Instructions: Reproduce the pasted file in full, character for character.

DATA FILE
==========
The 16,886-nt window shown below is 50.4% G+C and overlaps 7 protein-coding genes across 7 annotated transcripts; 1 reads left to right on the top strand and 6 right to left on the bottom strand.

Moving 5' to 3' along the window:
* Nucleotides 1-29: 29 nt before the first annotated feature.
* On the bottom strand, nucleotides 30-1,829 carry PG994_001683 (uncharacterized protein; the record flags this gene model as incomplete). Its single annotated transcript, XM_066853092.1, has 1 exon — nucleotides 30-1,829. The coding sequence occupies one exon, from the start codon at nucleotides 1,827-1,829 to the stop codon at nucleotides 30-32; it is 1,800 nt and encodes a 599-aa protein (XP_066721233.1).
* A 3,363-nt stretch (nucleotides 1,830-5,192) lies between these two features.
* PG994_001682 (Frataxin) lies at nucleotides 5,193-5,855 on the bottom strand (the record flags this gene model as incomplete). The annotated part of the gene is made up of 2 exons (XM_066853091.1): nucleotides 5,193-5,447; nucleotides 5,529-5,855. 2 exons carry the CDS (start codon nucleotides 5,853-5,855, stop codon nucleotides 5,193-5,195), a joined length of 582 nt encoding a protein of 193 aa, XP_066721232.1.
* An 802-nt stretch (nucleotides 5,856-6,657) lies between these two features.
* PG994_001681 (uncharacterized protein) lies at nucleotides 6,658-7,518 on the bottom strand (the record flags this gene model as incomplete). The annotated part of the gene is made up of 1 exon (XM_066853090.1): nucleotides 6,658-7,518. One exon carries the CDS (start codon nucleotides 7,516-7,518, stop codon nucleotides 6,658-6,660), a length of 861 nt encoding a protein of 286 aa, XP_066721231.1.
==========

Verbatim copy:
The 16,886-nt window shown below is 50.4% G+C and overlaps 7 protein-coding genes across 7 annotated transcripts; 1 reads left to right on the top strand and 6 right to left on the bottom strand.

Moving 5' to 3' along the window:
* Nucleotides 1-29: 29 nt before the first annotated feature.
* On the bottom strand, nucleotides 30-1,829 carry PG994_001683 (uncharacterized protein; the record flags this gene model as incomplete). Its single annotated transcript, XM_066853092.1, has 1 exon — nucleotides 30-1,829. The coding sequence occupies one exon, from the start codon at nucleotides 1,827-1,829 to the stop codon at nucleotides 30-32; it is 1,800 nt and encodes a 599-aa protein (XP_066721233.1).
* A 3,363-nt stretch (nucleotides 1,830-5,192) lies between these two features.
* PG994_001682 (Frataxin) lies at nucleotides 5,193-5,855 on the bottom strand (the record flags this gene model as incomplete). The annotated part of the gene is made up of 2 exons (XM_066853091.1): nucleotides 5,193-5,447; nucleotides 5,529-5,855. 2 exons carry the CDS (start codon nucleotides 5,853-5,855, stop codon nucleotides 5,193-5,195), a joined length of 582 nt encoding a protein of 193 aa, XP_066721232.1.
* An 802-nt stretch (nucleotides 5,856-6,657) lies between these two features.
* PG994_001681 (uncharacterized protein) lies at nucleotides 6,658-7,518 on the bottom strand (the record flags this gene model as incomplete). The annotated part of the gene is made up of 1 exon (XM_066853090.1): nucleotides 6,658-7,518. One exon carries the CDS (start codon nucleotides 7,516-7,518, stop codon nucleotides 6,658-6,660), a length of 861 nt encoding a protein of 286 aa, XP_066721231.1.